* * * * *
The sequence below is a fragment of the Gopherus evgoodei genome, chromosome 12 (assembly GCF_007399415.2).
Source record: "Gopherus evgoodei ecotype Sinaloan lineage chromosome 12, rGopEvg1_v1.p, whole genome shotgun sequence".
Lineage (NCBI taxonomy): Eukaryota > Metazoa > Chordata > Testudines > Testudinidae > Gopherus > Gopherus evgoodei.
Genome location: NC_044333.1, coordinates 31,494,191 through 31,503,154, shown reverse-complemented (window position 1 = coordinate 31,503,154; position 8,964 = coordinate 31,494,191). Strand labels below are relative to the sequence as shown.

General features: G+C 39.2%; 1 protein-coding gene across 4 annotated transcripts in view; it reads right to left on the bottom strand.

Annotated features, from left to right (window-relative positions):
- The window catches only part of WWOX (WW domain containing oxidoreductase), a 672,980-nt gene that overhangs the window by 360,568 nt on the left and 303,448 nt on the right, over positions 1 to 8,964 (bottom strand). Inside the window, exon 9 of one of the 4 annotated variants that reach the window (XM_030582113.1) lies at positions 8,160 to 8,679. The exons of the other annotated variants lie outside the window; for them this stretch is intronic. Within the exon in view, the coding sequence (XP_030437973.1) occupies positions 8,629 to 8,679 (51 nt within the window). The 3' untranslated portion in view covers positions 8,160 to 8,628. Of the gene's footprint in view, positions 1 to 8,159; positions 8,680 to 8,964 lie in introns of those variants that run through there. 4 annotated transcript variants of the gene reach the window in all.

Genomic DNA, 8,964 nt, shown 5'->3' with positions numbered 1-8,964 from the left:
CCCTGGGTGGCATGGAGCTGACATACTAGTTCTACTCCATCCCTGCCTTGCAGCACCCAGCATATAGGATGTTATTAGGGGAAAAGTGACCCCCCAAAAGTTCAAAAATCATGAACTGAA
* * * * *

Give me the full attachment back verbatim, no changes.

The sequence below is a fragment of the Gopherus evgoodei genome, chromosome 12 (assembly GCF_007399415.2).
Source record: "Gopherus evgoodei ecotype Sinaloan lineage chromosome 12, rGopEvg1_v1.p, whole genome shotgun sequence".
Lineage (NCBI taxonomy): Eukaryota > Metazoa > Chordata > Testudines > Testudinidae > Gopherus > Gopherus evgoodei.
Genome location: NC_044333.1, coordinates 31,494,191 through 31,503,154, shown reverse-complemented (window position 1 = coordinate 31,503,154; position 8,964 = coordinate 31,494,191). Strand labels below are relative to the sequence as shown.

General features: G+C 39.2%; 1 protein-coding gene across 4 annotated transcripts in view; it reads right to left on the bottom strand.

Annotated features, from left to right (window-relative positions):
- The window catches only part of WWOX (WW domain containing oxidoreductase), a 672,980-nt gene that overhangs the window by 360,568 nt on the left and 303,448 nt on the right, over positions 1 to 8,964 (bottom strand). Inside the window, exon 9 of one of the 4 annotated variants that reach the window (XM_030582113.1) lies at positions 8,160 to 8,679. The exons of the other annotated variants lie outside the window; for them this stretch is intronic. Within the exon in view, the coding sequence (XP_030437973.1) occupies positions 8,629 to 8,679 (51 nt within the window). The 3' untranslated portion in view covers positions 8,160 to 8,628. Of the gene's footprint in view, positions 1 to 8,159; positions 8,680 to 8,964 lie in introns of those variants that run through there. 4 annotated transcript variants of the gene reach the window in all.

Genomic DNA, 8,964 nt, shown 5'->3' with positions numbered 1-8,964 from the left:
CCCTGGGTGGCATGGAGCTGACATACTAGTTCTACTCCATCCCTGCCTTGCAGCACCCAGCATATAGGATGTTATTAGGGGAAAAGTGACCCCCCAAAAGTTCAAAAATCATGAACTGAA